Super User is a question and answer site for computer enthusiasts and power users. Join them; it only takes a minute:

Sign up
Here's how it works:
  1. Anybody can ask a question
  2. Anybody can answer
  3. The best answers are voted up and rise to the top

I have managed to kill Grub by upgrading windows (to windows 7) after installing linux, debian. Now i still had a spare blank partition, so i put on some pc-bsd, thinking it would havbe a decent bootloader (proably grub) but it didn't. so i removed that installed mandriva. Now grub lets me access mandriva, and windows. And i can select debian and see the old grub, but debain doesn't work.

Any tools that I can simple burn to disk that will remove all old boot loaders and create a new one?

btw 64bit processer and OS's.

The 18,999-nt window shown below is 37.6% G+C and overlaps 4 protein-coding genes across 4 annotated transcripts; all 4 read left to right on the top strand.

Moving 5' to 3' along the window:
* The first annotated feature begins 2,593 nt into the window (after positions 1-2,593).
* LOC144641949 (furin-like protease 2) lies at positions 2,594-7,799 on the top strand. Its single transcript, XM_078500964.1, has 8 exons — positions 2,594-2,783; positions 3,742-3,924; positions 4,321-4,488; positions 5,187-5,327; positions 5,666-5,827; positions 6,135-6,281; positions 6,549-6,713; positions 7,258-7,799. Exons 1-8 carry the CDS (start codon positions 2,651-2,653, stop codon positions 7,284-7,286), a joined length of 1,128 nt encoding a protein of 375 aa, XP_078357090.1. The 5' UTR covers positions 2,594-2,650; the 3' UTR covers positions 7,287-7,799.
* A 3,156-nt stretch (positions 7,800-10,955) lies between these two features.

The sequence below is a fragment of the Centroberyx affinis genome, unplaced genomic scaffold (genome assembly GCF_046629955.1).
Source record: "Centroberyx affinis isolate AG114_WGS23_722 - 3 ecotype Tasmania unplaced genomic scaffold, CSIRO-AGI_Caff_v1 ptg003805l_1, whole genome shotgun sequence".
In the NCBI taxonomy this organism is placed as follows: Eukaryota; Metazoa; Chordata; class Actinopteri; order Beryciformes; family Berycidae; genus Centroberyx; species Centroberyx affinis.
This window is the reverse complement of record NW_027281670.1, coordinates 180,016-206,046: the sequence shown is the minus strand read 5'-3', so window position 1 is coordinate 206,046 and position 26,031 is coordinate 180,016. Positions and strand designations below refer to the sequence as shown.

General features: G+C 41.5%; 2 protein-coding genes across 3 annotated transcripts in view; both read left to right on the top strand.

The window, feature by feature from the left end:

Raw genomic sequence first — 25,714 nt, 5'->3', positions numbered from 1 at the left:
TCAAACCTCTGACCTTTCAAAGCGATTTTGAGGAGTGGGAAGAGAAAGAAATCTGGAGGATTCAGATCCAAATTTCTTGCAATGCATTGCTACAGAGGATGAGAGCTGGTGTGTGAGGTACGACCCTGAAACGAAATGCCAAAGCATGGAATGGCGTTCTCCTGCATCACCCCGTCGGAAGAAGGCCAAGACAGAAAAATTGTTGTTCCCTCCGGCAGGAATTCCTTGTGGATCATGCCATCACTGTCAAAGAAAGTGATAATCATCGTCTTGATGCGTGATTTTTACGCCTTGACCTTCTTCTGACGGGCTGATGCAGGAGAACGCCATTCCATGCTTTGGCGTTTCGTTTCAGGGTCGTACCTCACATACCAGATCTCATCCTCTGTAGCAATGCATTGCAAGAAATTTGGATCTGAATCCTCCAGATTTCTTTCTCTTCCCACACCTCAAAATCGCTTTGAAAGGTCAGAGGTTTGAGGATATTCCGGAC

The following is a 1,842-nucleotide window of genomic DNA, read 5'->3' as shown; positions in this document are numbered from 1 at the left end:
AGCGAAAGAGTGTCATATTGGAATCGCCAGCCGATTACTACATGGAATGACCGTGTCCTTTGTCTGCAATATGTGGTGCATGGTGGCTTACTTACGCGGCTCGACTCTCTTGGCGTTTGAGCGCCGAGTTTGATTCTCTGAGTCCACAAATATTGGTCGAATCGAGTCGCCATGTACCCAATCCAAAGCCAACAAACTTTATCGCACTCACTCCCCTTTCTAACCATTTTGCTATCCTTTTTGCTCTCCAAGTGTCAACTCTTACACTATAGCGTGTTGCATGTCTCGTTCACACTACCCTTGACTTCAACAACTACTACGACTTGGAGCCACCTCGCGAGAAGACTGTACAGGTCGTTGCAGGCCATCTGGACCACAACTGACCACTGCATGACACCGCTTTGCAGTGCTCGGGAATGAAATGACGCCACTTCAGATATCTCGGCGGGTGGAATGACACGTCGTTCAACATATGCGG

share|improve this question
up vote 0 down vote accepted

please be more specific.

"And I can select debian and see the old grub, but debian doesn't work."

What exactly happens when you choose debian and try to boot it?

If you have a digital camera and a small tripod you can use that to capture pics of the various screens as it tries to boot so you don't have to memorize and re-type everything.

Please let us know; this is crucial for helping you.

share|improve this answer

I've used with success before the Grub Super Disk, which works quite well. It will install Grub for you. Alternately, you can use SysRescCD which I have also used successfully in the past. It has both 32-bit and 64-bit modes, and but usually I end up chrooting into my old system after mounting it up and using that. Just remember to mount the /dev partition into the filesystem first, or grub-install won't be able to find your drives!

share|improve this answer

You must log in to answer this question.

Not the answer you're looking for? Browse other questions tagged .